A rally for Buckhead City is taking place at their headquarters located on 3002 Peachtree Road NW in Atlanta, Georgia on October 31, 2021. (Photo: Itoro N. Umontuen/The Atlanta Voice)

The legislation that would create Buckhead City did not pass in the Georgia State Senate. A faction of the Republican Party sided with the Democrats, with the measure failing by a 33-23 margin. The author of the bill, State Senator Randy Roberson, R-Cataula, says a vote against Buckhead City will not stop him and the supporters from pushing for the people to have their voices heard.

“So understand this, no matter how you vote on this today: once it’s all over, not only to the individuals that want to start Buckhead City or vote on Buckhead City, not only will they look at the light next year and decide whether you support them or not,” said Robertson. “What happens when the next group of citizens want something different?”

Georgia State Senator Randy Robertson, R-Cataula, speaks from the well on Thursday, March 2, 2023 inside the Georgia Senate Chamber. (Photo: Itoro N. Umontuen/The Atlanta Voice)

Robertson, along with Lieutenant Governor Burt Jones, additionally supported the measure due to the belief the City of Atlanta had not done enough to combat crime during the protests after the death of George Floyd in 2020.

Atlanta Mayor Andre Dickens, a staunch opponent of the Buckhead City movement, was thankful for the bipartisan majority that stood up to the larger Georgia Republican caucus as the Buckhead City measure was defeated:

“Atlanta is one city, with one bright future.

“I am thankful to the bipartisan majority of the Georgia Senate who voted to reject SB 114. I am grateful to the large number of Atlantans—from parents to businesses to educational leaders—who stood up and spoke with a united voice for a united city.

“When I came into office, I committed to building strong bonds across Atlanta, including in Buckhead, and with our state’s leaders. We’ve delivered investments in public safety that have driven down crime, filled potholes and are moving Atlanta forward, together. But most importantly, we have listened to residents about their concerns and hopes, and we have responded.

“To my fellow Atlantans: whether you support or oppose de-annexation, I will continue working with you to improve our services, to invest in our communities and ensure a safe city for all. Atlanta is a group project, and we will work every day of the week with you, on your behalf, and hearing your voices.”

The other piece of legislation that would create Buckhead City, Senate Bill 113, has been tabled for further discussion, upon the defeat of Senate Bill 114. 

Senator Josh McLaurin, D-Sandy Springs, described the creation of Buckhead City as a disaster.

“There’s been a lot of discussion for the first few speakers about self determination and voting rights,” McLaurin said. “This idea that we’ve made a bunch of cities in North Fulton that has happened over and over again, no… and y’all know this. We have never de-annexed a city in this way. We’ve just never done it. We have incorporated new cities from unincorporated territory, and that has avoided all the practical problems from schools to violence. But the history is we’ve never done this.”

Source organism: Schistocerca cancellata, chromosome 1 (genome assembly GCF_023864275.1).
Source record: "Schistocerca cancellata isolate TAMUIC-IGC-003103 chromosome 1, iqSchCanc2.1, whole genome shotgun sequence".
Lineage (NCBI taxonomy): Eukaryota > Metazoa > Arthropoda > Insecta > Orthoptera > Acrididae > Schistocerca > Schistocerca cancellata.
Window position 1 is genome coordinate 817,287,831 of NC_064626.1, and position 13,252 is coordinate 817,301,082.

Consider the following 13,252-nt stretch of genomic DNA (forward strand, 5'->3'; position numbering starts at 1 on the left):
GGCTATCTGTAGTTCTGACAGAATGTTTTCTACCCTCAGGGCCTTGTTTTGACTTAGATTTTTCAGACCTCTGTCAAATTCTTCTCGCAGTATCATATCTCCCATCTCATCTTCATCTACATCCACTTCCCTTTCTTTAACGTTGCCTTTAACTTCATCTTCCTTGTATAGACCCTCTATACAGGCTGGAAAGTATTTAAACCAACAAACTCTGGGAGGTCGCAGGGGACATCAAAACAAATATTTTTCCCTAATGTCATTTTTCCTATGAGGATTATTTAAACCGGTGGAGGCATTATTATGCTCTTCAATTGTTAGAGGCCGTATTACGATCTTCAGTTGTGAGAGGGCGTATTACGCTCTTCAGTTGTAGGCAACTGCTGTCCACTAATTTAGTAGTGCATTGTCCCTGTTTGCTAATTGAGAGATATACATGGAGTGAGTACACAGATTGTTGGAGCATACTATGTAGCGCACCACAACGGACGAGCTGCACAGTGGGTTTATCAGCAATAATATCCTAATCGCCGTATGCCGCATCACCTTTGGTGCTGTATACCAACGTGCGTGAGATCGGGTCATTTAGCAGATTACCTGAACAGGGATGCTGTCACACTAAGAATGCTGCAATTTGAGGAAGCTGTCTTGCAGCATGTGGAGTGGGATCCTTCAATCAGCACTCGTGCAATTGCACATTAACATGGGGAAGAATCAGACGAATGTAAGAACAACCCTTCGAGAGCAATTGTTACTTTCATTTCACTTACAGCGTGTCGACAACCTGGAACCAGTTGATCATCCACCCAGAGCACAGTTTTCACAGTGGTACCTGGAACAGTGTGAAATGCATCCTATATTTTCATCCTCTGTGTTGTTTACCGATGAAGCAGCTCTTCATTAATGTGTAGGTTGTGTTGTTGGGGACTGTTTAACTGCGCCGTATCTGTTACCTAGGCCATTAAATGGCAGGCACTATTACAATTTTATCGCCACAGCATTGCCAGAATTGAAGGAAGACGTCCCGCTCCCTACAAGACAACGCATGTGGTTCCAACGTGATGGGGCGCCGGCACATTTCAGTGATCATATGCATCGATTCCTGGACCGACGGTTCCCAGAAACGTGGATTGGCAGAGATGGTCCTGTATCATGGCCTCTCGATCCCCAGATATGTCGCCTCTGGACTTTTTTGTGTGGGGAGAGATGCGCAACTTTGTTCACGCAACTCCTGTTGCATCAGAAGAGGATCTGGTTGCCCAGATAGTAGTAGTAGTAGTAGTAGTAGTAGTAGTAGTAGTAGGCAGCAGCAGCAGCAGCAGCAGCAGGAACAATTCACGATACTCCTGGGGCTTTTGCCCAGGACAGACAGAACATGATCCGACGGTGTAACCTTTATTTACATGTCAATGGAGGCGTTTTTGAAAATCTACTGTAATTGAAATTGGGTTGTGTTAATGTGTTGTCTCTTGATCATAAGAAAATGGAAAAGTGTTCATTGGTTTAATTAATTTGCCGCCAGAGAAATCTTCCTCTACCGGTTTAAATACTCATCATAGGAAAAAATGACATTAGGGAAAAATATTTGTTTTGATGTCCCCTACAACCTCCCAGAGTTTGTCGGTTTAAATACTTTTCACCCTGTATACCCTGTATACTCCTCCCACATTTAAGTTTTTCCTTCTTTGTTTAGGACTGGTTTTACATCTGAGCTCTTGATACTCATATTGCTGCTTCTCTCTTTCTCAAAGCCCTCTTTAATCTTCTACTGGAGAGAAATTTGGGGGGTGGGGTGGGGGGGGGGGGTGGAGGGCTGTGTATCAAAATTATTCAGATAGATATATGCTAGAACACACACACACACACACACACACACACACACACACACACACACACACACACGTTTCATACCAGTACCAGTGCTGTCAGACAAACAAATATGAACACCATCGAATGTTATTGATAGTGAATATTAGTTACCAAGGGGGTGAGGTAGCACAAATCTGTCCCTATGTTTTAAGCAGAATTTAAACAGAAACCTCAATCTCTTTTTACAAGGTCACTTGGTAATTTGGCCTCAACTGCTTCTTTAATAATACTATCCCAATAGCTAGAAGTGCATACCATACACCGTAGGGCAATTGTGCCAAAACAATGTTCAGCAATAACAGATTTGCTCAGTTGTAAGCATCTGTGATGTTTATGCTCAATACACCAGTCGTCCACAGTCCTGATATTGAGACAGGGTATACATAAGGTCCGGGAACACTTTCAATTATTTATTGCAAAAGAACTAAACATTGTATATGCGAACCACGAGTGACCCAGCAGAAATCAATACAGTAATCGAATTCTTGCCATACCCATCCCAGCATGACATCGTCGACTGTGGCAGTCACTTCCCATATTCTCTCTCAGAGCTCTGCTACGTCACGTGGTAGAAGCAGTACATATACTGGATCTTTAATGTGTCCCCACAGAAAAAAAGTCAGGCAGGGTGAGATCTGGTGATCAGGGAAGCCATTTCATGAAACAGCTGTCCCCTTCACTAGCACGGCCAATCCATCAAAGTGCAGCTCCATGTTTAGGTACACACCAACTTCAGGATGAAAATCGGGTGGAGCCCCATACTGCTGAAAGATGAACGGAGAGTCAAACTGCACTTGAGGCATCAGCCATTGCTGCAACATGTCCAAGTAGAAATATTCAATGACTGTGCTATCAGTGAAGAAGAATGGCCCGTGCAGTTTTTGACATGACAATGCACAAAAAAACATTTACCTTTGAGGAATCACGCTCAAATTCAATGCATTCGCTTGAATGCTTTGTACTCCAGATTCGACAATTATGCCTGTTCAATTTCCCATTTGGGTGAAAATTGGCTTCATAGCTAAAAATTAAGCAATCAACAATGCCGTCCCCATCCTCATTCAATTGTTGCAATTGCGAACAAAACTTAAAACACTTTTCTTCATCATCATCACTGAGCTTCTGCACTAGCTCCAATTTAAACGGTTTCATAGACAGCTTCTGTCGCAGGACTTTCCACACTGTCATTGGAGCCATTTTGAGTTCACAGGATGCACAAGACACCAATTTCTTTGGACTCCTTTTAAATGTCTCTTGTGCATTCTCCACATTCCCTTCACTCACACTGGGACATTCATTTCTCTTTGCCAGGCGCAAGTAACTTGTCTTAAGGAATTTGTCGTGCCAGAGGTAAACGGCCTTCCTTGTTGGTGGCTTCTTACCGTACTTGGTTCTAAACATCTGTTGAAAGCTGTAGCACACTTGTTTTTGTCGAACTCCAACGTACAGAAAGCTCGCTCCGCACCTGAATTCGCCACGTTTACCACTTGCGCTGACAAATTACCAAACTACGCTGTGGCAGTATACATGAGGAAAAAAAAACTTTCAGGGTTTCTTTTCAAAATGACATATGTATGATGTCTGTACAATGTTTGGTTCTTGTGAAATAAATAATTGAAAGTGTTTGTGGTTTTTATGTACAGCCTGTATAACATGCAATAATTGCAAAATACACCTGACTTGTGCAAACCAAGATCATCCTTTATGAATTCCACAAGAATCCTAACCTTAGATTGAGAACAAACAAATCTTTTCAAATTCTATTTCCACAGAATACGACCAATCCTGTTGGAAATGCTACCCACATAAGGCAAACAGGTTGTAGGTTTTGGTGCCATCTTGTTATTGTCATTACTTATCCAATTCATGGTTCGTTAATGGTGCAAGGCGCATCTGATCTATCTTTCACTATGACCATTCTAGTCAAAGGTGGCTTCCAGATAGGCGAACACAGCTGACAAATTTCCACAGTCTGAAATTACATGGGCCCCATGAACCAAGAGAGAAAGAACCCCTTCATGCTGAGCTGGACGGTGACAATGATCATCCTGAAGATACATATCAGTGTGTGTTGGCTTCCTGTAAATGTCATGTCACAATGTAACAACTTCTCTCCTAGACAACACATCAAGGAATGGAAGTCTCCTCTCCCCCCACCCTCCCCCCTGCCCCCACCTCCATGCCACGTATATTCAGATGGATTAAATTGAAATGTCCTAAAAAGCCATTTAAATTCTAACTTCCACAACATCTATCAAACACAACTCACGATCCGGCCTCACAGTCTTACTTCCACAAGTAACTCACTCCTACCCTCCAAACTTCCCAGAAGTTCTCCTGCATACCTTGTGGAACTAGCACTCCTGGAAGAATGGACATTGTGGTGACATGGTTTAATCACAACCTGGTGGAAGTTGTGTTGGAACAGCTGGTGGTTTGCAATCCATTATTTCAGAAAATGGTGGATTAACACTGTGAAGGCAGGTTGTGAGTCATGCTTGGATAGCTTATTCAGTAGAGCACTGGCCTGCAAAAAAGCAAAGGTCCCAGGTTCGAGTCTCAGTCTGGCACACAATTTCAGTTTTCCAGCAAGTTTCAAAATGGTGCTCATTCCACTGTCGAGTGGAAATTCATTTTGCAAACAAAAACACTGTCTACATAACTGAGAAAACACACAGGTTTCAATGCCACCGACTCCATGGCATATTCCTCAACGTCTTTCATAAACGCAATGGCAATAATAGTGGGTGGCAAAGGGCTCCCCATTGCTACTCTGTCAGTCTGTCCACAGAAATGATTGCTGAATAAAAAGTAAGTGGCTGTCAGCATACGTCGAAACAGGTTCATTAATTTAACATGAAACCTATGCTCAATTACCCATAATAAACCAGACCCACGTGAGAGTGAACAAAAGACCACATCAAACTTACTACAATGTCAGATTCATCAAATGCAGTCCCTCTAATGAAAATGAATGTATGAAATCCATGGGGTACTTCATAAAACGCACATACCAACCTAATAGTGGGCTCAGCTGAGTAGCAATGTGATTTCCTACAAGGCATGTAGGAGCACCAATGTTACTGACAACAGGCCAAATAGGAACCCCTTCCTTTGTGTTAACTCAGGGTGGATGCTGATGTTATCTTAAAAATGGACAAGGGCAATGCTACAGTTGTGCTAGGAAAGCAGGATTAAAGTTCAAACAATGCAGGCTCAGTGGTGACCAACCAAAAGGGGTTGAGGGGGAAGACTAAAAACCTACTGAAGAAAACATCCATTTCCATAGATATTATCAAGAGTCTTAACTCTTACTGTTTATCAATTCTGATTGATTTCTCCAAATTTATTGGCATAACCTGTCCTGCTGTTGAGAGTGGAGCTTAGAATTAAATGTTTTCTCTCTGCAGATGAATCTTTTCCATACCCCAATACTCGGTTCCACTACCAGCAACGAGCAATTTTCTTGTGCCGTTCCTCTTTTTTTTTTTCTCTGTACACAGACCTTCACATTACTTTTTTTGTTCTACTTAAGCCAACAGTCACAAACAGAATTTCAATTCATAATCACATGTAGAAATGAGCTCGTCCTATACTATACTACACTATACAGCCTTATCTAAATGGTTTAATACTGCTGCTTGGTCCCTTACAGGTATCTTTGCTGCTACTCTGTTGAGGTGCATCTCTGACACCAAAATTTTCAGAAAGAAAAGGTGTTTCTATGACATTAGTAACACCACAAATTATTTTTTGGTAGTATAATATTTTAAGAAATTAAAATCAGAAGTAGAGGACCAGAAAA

One of the reasons the legislation failed was due to the wish that Atlanta Public Schools would still be required to serve Buckhead students if the neighborhood broke away or would be faced with a bill of $300 million a year to continue to serve the 3,000-5,000 students in Buckhead. 

“If students are not able to remain in the Atlanta Independent School System, are Fulton County schools able and equipped to manage the influx of students that would then be added to their rolls,” David Dove, a member of Governor Brian Kemp’s executive counsel, questioned in a statement.

Furthermore, Atlanta Public Schools also opposed the Buckhead City movement. 

“Formation of a Buckhead City would have a disastrous impact on the entire school district,” Atlanta Public Schools said in a written statement.

The defeat of the Buckhead City legislation would seem to spell doom for Buckhead City CEO Bill White. After rising to prominence in 2020 as he led the clarion call for Atlanta’s well-to-do-neighborhood to secede from the city, the wealthy businessman from New York City issued a statement which was contrite and humble in defeat.

“Today, the Georgia State Senate voted against our Buckhead City bills moving forward in the legislative process for this year. We want to thank you for your unwavering support, resources, volunteerism and love, especially these past few weeks contacting the legislators.”

White promised he will never give up until Buckhead gets a chance to vote on its future. 

In the end, the Democrats were able to hold the line and the 33-23 defeat in the Georgia Senate largely reflected the polling data which suggested 60% those questioned are against Buckhead City. 

Georgia State Senator Sonya Halpern, D-Atlanta, speaks from the well on Thursday, March 2, 2023 inside the Georgia Senate Chamber. State Sen. Halpern represents Buckhead and spoke out against Buckhead City. (Photo: Itoro N. Umontuen/The Atlanta Voice)

“There are major questions as you’ve already heard about the legality, the constitutionality, and the practicality of breaking apart the city,” said State Sen. Sonya Halpern, D-Atlanta. “So I’m looking at my colleagues today and I’m asking why these bill sponsors are pushing legislation that creates divisions and puts up walls? Imagine if legislators who do not represent your city or your county were to do the same thing?”

Itoro Umontuen currently serves as Managing Editor of The Atlanta Voice. Upon his arrival to the historic publication, he served as their Director of Photography. As a mixed-media journalist, Umontuen...